Suggestion: Schedule extra time and extra priests for confessions and advertise them verbally, in the bulletin, and in the media. Encourage those who have already gone to Confession to make room for others to go. The Church is now allowing up to twenty days, before or after, to go to Confession to obtain this very special plenary indulgence.

C: Leading the Prayers after all Masses and the other liturgical ceremonies on that day. The Church wants everybody to be able to receive the grace of the plenary indulgence and has instructed priests to lead the prayers.

Suggestion: On Divine Mercy Sunday after all the Masses, lead the recitation of prayers for the indulgence which are: the Our Father, Apostles Creed, and a prayer for the Pope, (perhaps a Hail Mary). Add an invocation such as “Merciful Jesus, I trust in You”.

D: Encourage the Faithful to practice works of Mercy and Charity as often as they can, following the example of, and obeying the commandments of Jesus Christ our Lord.

Suggestion: Encourage the faithful to go out and to seek that which was lost and to bring them to this Feast of Mercy. What better act of mercy could there be than to help their fellow man to gain eternal life?

Follow these 8 simple steps:

1. Prepare a Homily for Easter Sunday using the suggested words (A*) in this leaflet.

2. Copy and Print the Bulletin Insert and the Confession Guide from the web at the www.MercySunday.com website. Put them into all of the Easter bulletins.

3. Remind those that have already gone to Confession (within 20 days) to Make Room for others that haven’t confessed yet.

4. Schedule Extra Time for Confessions with all available priests, on the Saturday before Divine Mercy Sunday, if possible.

5. Place Articles in all local Newspapers telling everyone about the forgiveness of all sins and punishment that is now available. Include the times for Confession. Involve other parishes if they are in the same area.

6. Obtain an Image of Divine Mercy if the parish does not have one, to help with the liturgy on Divine Mercy Sunday, and as a permanent installation in the church.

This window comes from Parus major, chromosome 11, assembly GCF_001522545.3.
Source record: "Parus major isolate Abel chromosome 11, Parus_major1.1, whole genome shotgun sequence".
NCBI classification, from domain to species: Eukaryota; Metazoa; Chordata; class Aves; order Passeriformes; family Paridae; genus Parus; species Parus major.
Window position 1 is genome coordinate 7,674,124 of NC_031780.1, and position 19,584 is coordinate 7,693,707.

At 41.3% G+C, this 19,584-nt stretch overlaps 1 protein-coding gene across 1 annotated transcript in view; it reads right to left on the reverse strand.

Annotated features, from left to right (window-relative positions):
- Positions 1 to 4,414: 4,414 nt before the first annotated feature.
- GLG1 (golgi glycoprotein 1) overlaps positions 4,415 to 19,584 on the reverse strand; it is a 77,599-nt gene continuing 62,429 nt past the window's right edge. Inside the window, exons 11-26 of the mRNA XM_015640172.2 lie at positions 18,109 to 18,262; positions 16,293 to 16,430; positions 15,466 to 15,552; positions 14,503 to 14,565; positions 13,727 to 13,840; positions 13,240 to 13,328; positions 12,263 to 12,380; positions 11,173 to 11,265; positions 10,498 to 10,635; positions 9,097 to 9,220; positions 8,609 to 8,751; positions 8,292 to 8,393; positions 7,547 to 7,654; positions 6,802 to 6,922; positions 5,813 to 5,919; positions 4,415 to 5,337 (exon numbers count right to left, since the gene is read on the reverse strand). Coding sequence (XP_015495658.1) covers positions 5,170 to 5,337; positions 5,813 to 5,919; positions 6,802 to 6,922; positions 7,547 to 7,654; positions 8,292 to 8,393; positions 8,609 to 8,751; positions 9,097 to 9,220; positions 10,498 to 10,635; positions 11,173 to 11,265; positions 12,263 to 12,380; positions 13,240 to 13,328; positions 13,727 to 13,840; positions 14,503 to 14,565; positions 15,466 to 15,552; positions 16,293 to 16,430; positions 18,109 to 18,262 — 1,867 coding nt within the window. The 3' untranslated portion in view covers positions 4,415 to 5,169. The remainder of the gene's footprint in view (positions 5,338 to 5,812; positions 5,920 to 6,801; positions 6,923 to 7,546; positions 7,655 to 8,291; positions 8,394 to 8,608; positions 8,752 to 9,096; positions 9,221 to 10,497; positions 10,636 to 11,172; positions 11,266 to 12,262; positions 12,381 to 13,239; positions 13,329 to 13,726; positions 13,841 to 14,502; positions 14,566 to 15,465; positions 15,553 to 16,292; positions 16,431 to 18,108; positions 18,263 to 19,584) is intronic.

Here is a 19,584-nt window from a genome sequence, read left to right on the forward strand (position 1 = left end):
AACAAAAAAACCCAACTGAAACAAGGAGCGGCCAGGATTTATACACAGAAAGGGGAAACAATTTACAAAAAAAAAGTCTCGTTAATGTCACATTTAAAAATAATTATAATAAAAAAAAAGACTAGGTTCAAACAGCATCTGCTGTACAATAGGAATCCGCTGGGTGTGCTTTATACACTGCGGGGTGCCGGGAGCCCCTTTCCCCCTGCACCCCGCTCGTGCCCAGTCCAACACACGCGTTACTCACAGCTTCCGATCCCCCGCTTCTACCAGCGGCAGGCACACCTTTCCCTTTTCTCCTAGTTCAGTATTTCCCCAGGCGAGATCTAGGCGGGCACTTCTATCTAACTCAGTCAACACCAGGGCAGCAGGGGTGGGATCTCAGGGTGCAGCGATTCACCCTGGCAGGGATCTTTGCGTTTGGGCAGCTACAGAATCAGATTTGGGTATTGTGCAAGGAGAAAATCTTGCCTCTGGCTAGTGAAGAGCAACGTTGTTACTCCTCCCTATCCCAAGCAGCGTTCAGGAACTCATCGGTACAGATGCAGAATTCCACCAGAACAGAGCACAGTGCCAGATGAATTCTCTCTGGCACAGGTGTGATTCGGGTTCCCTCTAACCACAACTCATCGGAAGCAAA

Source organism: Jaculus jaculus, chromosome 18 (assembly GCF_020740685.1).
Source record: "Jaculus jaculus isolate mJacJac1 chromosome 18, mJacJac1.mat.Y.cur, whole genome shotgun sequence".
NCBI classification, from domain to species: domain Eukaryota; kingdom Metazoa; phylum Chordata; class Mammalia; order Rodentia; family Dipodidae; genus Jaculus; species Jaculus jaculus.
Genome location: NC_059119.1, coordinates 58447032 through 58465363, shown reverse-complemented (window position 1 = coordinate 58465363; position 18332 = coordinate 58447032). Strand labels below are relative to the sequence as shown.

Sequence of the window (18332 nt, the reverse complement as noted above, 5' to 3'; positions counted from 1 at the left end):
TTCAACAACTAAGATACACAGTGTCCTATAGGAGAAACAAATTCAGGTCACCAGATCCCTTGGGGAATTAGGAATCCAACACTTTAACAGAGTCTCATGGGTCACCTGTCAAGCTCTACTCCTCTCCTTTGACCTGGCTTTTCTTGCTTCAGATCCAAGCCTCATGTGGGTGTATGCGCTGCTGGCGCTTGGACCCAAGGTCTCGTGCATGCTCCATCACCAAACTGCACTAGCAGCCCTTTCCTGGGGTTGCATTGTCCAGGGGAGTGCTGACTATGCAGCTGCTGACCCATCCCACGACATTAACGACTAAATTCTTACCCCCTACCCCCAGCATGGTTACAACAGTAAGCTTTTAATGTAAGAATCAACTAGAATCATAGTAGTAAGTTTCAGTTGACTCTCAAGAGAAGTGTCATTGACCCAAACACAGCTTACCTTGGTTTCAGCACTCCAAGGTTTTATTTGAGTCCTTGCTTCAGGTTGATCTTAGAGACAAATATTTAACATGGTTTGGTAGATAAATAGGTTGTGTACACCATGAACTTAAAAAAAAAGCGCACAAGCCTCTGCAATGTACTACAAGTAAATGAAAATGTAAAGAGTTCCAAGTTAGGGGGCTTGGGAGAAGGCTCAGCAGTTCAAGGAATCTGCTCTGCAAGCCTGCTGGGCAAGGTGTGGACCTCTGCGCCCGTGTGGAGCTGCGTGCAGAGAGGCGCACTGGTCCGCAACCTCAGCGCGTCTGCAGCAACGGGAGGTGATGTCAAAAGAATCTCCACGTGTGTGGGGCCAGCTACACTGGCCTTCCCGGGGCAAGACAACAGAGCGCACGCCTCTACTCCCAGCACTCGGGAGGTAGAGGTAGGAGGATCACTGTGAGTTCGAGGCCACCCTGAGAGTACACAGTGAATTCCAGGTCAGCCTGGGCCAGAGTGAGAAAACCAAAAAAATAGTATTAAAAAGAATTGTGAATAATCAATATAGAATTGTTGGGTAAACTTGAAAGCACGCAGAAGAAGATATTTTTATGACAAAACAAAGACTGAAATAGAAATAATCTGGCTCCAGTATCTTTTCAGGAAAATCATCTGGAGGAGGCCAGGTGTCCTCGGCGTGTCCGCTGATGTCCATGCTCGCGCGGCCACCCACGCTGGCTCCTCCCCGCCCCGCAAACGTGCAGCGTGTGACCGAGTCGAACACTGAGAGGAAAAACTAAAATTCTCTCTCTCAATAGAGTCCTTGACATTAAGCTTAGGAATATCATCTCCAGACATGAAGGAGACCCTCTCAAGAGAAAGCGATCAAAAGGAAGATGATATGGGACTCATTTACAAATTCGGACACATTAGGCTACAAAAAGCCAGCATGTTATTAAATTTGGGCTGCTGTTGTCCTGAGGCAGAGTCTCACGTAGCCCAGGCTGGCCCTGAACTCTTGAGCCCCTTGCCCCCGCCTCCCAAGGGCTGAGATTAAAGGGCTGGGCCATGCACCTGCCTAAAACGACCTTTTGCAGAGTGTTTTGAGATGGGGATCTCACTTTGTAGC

7. Prepare a Homily for Mercy Sunday to focus on the forgiveness of sins and tell everyone again about the special plenary indulgence. Remind everyone of the need for a sacramental Confession of all grave sin before receiving Holy Communion. Include the Act of Contrition, at some point before receiving, for those who have forgotten it.

8. On Divine Mercy Sunday after all the Masses, Lead the Prayers for the plenary indulgence, which include: the Our Father, Apostles Creed, and a prayer for the Pope.

First of all, we must recognize the need to get all Catholics back to the practice of their faith. We have a grand opportunity and a duty, on Easter Sunday, to catechize all of the Easter-only Catholics, and invite them, back into participation in the sacramental life of the Church. We must not, and can not, let these souls continue to receive Communion in the state of mortal sin, it is a sacrilege.

Canon Law #768, 769, 777.1, and 773 clearly state the responsibilities of our priests. It is imperative that we use this great opportunity to instruct these souls with a basic catechesis on why they should confess their serious sins before receiving the Eucharistic Lord.

We should also reach out to those inactive Catholics in our local areas who no longer attend Mass at all. We can do this through every method possible, including TV, radio, and the newspapers. We also need to reach out and share the good news of the Gospel to all those who live within our territory, who are non-believers, as we are called to do, as evangelists, as it is stated in Canon #771.2.

If we will but humbly turn to the Church and follow her direction, no doubt, we will help to save many sinners. Our Lord Jesus reminded us of the need to leave the 99, to get the 1 that was lost, and how much all of Heaven rejoices, when just one of those sinners repents and returns (Luke 15: 4-7).

Apostles of Divine Mercy
801 S.E. Forgal Street, Port St. Lucie
Florida, United States 34983-2737
Call toll-free 1-888-732-0722